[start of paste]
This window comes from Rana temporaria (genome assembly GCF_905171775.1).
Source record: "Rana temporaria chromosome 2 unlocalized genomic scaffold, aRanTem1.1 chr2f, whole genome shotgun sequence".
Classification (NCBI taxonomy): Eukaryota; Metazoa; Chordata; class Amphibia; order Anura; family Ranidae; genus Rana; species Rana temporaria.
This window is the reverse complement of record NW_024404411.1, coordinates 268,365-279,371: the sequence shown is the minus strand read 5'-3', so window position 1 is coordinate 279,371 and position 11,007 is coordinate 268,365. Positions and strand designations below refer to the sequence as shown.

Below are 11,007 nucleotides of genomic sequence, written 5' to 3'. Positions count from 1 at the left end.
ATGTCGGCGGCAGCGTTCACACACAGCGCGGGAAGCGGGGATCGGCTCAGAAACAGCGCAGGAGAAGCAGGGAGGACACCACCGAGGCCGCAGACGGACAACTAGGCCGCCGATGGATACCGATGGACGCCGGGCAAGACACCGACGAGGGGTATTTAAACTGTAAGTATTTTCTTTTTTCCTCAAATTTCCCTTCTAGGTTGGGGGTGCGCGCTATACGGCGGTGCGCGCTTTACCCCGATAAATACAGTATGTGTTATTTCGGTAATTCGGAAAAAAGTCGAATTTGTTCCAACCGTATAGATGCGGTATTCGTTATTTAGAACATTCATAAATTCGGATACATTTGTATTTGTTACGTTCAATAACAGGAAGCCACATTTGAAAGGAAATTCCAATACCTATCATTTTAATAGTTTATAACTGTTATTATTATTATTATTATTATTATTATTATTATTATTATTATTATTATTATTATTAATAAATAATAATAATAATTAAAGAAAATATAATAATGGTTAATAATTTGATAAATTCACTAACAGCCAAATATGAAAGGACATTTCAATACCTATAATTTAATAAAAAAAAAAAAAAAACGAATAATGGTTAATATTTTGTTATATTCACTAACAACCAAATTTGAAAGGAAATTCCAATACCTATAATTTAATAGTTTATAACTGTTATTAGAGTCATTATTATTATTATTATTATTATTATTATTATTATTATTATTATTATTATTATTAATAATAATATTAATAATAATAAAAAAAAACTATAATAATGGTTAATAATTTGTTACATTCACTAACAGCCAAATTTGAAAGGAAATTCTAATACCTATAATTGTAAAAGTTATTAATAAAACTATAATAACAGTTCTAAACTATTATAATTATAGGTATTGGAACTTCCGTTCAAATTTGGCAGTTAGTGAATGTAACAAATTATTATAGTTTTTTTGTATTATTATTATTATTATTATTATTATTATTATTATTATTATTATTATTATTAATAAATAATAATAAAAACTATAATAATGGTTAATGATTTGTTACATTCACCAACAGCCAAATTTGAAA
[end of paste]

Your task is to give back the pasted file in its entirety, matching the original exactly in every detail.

This window comes from Rana temporaria (genome assembly GCF_905171775.1).
Source record: "Rana temporaria chromosome 2 unlocalized genomic scaffold, aRanTem1.1 chr2f, whole genome shotgun sequence".
Classification (NCBI taxonomy): Eukaryota; Metazoa; Chordata; class Amphibia; order Anura; family Ranidae; genus Rana; species Rana temporaria.
This window is the reverse complement of record NW_024404411.1, coordinates 268,365-279,371: the sequence shown is the minus strand read 5'-3', so window position 1 is coordinate 279,371 and position 11,007 is coordinate 268,365. Positions and strand designations below refer to the sequence as shown.

Below are 11,007 nucleotides of genomic sequence, written 5' to 3'. Positions count from 1 at the left end.
ATGTCGGCGGCAGCGTTCACACACAGCGCGGGAAGCGGGGATCGGCTCAGAAACAGCGCAGGAGAAGCAGGGAGGACACCACCGAGGCCGCAGACGGACAACTAGGCCGCCGATGGATACCGATGGACGCCGGGCAAGACACCGACGAGGGGTATTTAAACTGTAAGTATTTTCTTTTTTCCTCAAATTTCCCTTCTAGGTTGGGGGTGCGCGCTATACGGCGGTGCGCGCTTTACCCCGATAAATACAGTATGTGTTATTTCGGTAATTCGGAAAAAAGTCGAATTTGTTCCAACCGTATAGATGCGGTATTCGTTATTTAGAACATTCATAAATTCGGATACATTTGTATTTGTTACGTTCAATAACAGGAAGCCACATTTGAAAGGAAATTCCAATACCTATCATTTTAATAGTTTATAACTGTTATTATTATTATTATTATTATTATTATTATTATTATTATTATTATTATTATTATTAATAAATAATAATAATAATTAAAGAAAATATAATAATGGTTAATAATTTGATAAATTCACTAACAGCCAAATATGAAAGGACATTTCAATACCTATAATTTAATAAAAAAAAAAAAAAAACGAATAATGGTTAATATTTTGTTATATTCACTAACAACCAAATTTGAAAGGAAATTCCAATACCTATAATTTAATAGTTTATAACTGTTATTAGAGTCATTATTATTATTATTATTATTATTATTATTATTATTATTATTATTATTATTATTAATAATAATATTAATAATAATAAAAAAAAACTATAATAATGGTTAATAATTTGTTACATTCACTAACAGCCAAATTTGAAAGGAAATTCTAATACCTATAATTGTAAAAGTTATTAATAAAACTATAATAACAGTTCTAAACTATTATAATTATAGGTATTGGAACTTCCGTTCAAATTTGGCAGTTAGTGAATGTAACAAATTATTATAGTTTTTTTGTATTATTATTATTATTATTATTATTATTATTATTATTATTATTATTATTATTAATAAATAATAATAAAAACTATAATAATGGTTAATGATTTGTTACATTCACCAACAGCCAAATTTGAAA